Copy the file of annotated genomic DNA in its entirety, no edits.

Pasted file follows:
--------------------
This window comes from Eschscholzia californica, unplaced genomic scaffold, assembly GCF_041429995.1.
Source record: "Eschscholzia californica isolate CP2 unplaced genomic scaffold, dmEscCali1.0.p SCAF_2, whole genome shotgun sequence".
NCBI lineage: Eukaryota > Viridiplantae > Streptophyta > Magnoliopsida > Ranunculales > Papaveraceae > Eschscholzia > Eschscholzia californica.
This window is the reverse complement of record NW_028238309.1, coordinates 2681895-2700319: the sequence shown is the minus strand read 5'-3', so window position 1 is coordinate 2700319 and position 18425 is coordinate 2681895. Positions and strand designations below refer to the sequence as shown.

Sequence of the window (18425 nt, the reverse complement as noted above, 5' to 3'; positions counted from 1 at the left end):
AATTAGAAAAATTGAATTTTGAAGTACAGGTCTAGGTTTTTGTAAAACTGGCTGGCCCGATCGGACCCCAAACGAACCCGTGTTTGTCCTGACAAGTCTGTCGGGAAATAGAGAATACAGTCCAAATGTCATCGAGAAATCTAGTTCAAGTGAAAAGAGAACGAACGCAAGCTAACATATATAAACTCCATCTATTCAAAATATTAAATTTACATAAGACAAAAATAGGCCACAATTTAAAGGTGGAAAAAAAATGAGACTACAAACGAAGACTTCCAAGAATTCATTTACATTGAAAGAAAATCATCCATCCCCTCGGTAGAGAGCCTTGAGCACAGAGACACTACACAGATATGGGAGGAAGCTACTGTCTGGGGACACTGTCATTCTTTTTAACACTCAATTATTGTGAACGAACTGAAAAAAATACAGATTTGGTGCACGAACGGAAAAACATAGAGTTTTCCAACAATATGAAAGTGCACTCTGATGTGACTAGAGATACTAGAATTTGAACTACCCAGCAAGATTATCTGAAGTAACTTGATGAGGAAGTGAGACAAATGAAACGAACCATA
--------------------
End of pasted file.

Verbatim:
This window comes from Eschscholzia californica, unplaced genomic scaffold, assembly GCF_041429995.1.
Source record: "Eschscholzia californica isolate CP2 unplaced genomic scaffold, dmEscCali1.0.p SCAF_2, whole genome shotgun sequence".
NCBI lineage: Eukaryota > Viridiplantae > Streptophyta > Magnoliopsida > Ranunculales > Papaveraceae > Eschscholzia > Eschscholzia californica.
This window is the reverse complement of record NW_028238309.1, coordinates 2681895-2700319: the sequence shown is the minus strand read 5'-3', so window position 1 is coordinate 2700319 and position 18425 is coordinate 2681895. Positions and strand designations below refer to the sequence as shown.

Sequence of the window (18425 nt, the reverse complement as noted above, 5' to 3'; positions counted from 1 at the left end):
AATTAGAAAAATTGAATTTTGAAGTACAGGTCTAGGTTTTTGTAAAACTGGCTGGCCCGATCGGACCCCAAACGAACCCGTGTTTGTCCTGACAAGTCTGTCGGGAAATAGAGAATACAGTCCAAATGTCATCGAGAAATCTAGTTCAAGTGAAAAGAGAACGAACGCAAGCTAACATATATAAACTCCATCTATTCAAAATATTAAATTTACATAAGACAAAAATAGGCCACAATTTAAAGGTGGAAAAAAAATGAGACTACAAACGAAGACTTCCAAGAATTCATTTACATTGAAAGAAAATCATCCATCCCCTCGGTAGAGAGCCTTGAGCACAGAGACACTACACAGATATGGGAGGAAGCTACTGTCTGGGGACACTGTCATTCTTTTTAACACTCAATTATTGTGAACGAACTGAAAAAAATACAGATTTGGTGCACGAACGGAAAAACATAGAGTTTTCCAACAATATGAAAGTGCACTCTGATGTGACTAGAGATACTAGAATTTGAACTACCCAGCAAGATTATCTGAAGTAACTTGATGAGGAAGTGAGACAAATGAAACGAACCATA